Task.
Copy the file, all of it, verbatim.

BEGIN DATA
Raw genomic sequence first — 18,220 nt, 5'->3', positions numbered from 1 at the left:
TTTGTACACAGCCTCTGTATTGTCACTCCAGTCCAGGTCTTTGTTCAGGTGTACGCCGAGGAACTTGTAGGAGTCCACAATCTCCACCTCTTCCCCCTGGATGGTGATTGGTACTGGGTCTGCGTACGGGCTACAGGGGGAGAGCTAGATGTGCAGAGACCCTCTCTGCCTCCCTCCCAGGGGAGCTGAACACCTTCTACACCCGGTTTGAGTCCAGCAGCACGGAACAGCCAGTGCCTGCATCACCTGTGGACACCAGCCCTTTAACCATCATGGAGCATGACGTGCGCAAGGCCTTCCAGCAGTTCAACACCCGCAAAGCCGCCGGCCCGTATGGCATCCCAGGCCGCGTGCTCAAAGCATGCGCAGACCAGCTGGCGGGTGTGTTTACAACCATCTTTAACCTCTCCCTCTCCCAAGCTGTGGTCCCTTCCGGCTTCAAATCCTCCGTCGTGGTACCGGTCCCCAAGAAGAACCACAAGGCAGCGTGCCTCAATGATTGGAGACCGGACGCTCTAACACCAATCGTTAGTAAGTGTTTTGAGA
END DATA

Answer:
Raw genomic sequence first — 18,220 nt, 5'->3', positions numbered from 1 at the left:
TTTGTACACAGCCTCTGTATTGTCACTCCAGTCCAGGTCTTTGTTCAGGTGTACGCCGAGGAACTTGTAGGAGTCCACAATCTCCACCTCTTCCCCCTGGATGGTGATTGGTACTGGGTCTGCGTACGGGCTACAGGGGGAGAGCTAGATGTGCAGAGACCCTCTCTGCCTCCCTCCCAGGGGAGCTGAACACCTTCTACACCCGGTTTGAGTCCAGCAGCACGGAACAGCCAGTGCCTGCATCACCTGTGGACACCAGCCCTTTAACCATCATGGAGCATGACGTGCGCAAGGCCTTCCAGCAGTTCAACACCCGCAAAGCCGCCGGCCCGTATGGCATCCCAGGCCGCGTGCTCAAAGCATGCGCAGACCAGCTGGCGGGTGTGTTTACAACCATCTTTAACCTCTCCCTCTCCCAAGCTGTGGTCCCTTCCGGCTTCAAATCCTCCGTCGTGGTACCGGTCCCCAAGAAGAACCACAAGGCAGCGTGCCTCAATGATTGGAGACCGGACGCTCTAACACCAATCGTTAGTAAGTGTTTTGAGA